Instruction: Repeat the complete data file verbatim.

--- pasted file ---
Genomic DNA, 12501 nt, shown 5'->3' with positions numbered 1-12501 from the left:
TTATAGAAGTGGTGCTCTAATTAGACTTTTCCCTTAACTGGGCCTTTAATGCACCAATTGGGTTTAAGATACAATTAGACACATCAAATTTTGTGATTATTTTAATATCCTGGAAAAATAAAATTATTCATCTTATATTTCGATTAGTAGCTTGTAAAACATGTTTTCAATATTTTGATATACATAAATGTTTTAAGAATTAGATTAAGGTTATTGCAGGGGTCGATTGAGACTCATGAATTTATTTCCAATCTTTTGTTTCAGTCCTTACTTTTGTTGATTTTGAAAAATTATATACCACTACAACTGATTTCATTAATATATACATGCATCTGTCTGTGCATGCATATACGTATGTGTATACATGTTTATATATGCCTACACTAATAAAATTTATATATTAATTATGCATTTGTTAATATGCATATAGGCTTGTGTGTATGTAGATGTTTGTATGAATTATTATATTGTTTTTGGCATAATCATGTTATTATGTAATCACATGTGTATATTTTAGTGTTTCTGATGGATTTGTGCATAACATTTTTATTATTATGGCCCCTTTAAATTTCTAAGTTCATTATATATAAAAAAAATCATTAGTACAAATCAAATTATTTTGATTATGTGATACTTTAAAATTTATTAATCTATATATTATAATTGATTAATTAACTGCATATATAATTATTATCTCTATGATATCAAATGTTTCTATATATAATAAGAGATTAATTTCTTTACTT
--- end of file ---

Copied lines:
Genomic DNA, 12501 nt, shown 5'->3' with positions numbered 1-12501 from the left:
TTATAGAAGTGGTGCTCTAATTAGACTTTTCCCTTAACTGGGCCTTTAATGCACCAATTGGGTTTAAGATACAATTAGACACATCAAATTTTGTGATTATTTTAATATCCTGGAAAAATAAAATTATTCATCTTATATTTCGATTAGTAGCTTGTAAAACATGTTTTCAATATTTTGATATACATAAATGTTTTAAGAATTAGATTAAGGTTATTGCAGGGGTCGATTGAGACTCATGAATTTATTTCCAATCTTTTGTTTCAGTCCTTACTTTTGTTGATTTTGAAAAATTATATACCACTACAACTGATTTCATTAATATATACATGCATCTGTCTGTGCATGCATATACGTATGTGTATACATGTTTATATATGCCTACACTAATAAAATTTATATATTAATTATGCATTTGTTAATATGCATATAGGCTTGTGTGTATGTAGATGTTTGTATGAATTATTATATTGTTTTTGGCATAATCATGTTATTATGTAATCACATGTGTATATTTTAGTGTTTCTGATGGATTTGTGCATAACATTTTTATTATTATGGCCCCTTTAAATTTCTAAGTTCATTATATATAAAAAAAATCATTAGTACAAATCAAATTATTTTGATTATGTGATACTTTAAAATTTATTAATCTATATATTATAATTGATTAATTAACTGCATATATAATTATTATCTCTATGATATCAAATGTTTCTATATATAATAAGAGATTAATTTCTTTACTT